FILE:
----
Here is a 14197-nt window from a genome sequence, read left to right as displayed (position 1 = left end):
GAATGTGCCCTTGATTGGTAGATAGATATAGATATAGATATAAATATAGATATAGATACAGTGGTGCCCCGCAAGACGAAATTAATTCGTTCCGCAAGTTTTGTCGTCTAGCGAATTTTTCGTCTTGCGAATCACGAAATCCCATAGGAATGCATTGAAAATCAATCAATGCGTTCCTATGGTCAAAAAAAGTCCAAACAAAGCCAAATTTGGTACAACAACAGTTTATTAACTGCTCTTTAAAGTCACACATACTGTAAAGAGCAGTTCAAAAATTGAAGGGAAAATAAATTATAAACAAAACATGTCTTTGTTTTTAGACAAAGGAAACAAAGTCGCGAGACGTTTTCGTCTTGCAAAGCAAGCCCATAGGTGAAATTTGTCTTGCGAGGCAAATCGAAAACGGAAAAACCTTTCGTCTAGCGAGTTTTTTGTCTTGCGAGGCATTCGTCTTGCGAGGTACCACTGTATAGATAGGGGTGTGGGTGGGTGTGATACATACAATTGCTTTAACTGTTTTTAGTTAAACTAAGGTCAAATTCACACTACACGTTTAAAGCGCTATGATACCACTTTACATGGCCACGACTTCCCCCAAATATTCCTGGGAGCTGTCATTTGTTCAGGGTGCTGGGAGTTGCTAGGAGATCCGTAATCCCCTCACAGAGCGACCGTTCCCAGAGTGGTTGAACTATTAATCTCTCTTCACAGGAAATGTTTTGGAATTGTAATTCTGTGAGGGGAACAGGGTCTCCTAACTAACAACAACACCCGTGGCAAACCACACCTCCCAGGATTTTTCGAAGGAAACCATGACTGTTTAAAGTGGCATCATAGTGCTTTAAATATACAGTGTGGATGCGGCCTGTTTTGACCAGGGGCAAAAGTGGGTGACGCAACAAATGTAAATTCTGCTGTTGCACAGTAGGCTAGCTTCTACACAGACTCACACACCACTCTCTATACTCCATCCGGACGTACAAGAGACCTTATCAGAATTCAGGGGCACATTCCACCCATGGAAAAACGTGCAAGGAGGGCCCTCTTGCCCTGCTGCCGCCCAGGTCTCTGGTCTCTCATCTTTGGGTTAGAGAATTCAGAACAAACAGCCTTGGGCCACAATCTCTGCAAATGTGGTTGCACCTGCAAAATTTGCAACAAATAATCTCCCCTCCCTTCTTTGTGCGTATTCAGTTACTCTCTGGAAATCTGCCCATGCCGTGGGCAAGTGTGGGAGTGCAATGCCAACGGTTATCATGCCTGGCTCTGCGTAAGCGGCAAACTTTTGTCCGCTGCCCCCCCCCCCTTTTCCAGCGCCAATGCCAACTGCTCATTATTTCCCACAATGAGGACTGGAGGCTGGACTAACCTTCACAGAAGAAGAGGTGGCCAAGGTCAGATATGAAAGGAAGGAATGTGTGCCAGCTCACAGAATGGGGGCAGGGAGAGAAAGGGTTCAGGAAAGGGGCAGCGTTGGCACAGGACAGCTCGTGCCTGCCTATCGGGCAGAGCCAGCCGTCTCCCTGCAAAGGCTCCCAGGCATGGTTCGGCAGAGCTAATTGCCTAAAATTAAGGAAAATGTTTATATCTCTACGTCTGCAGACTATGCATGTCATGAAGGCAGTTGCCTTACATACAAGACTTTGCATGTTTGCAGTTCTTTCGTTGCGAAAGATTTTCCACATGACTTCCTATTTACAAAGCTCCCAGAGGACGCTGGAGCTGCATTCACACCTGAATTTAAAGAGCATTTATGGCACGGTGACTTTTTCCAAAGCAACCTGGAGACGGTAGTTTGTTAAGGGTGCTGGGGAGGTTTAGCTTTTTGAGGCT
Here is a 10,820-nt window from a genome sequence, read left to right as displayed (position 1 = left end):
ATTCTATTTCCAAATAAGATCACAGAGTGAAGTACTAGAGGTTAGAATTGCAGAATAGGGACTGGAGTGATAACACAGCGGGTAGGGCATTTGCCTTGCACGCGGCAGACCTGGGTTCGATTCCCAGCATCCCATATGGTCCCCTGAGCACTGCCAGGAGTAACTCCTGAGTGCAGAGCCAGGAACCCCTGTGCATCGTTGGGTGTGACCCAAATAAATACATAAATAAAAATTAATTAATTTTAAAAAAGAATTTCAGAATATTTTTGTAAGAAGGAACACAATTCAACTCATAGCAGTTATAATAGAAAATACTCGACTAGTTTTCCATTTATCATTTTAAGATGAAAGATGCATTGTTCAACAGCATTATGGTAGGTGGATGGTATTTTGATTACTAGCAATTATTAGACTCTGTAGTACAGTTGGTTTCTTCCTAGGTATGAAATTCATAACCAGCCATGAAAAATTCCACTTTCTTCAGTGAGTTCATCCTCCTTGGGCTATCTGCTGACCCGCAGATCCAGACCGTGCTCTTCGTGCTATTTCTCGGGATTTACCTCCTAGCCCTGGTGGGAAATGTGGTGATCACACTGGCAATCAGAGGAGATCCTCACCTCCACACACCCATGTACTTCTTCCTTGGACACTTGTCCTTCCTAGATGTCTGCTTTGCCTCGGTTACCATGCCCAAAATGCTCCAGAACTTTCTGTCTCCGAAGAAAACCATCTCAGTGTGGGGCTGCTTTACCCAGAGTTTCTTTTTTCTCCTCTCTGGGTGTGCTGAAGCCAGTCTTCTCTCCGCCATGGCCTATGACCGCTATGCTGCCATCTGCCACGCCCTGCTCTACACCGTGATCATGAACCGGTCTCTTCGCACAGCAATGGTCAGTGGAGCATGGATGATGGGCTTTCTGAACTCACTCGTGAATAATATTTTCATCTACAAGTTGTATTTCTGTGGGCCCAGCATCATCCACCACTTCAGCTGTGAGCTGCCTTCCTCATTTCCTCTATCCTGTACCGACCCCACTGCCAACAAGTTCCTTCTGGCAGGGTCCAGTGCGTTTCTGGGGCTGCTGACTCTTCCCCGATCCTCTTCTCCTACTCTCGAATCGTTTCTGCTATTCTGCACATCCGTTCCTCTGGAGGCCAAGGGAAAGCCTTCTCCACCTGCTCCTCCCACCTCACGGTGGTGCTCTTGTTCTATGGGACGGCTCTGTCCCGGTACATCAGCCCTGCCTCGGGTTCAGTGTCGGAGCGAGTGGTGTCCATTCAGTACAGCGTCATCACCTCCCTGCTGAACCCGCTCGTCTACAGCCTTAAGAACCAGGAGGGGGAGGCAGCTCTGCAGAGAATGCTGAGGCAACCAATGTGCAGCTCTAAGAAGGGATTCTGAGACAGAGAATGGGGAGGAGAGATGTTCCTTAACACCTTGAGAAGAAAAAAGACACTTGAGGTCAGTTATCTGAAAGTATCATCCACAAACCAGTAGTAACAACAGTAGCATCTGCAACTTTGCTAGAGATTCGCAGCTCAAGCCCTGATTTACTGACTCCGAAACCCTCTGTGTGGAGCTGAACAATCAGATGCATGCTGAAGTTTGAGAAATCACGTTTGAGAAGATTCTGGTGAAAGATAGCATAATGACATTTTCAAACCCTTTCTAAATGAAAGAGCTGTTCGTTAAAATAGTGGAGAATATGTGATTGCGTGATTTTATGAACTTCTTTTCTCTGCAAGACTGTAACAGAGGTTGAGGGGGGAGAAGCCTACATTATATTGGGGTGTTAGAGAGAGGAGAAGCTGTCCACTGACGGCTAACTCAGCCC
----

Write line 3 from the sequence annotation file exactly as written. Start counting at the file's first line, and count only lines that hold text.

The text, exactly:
Here is a 10,820-nt window from a genome sequence, read left to right as displayed (position 1 = left end):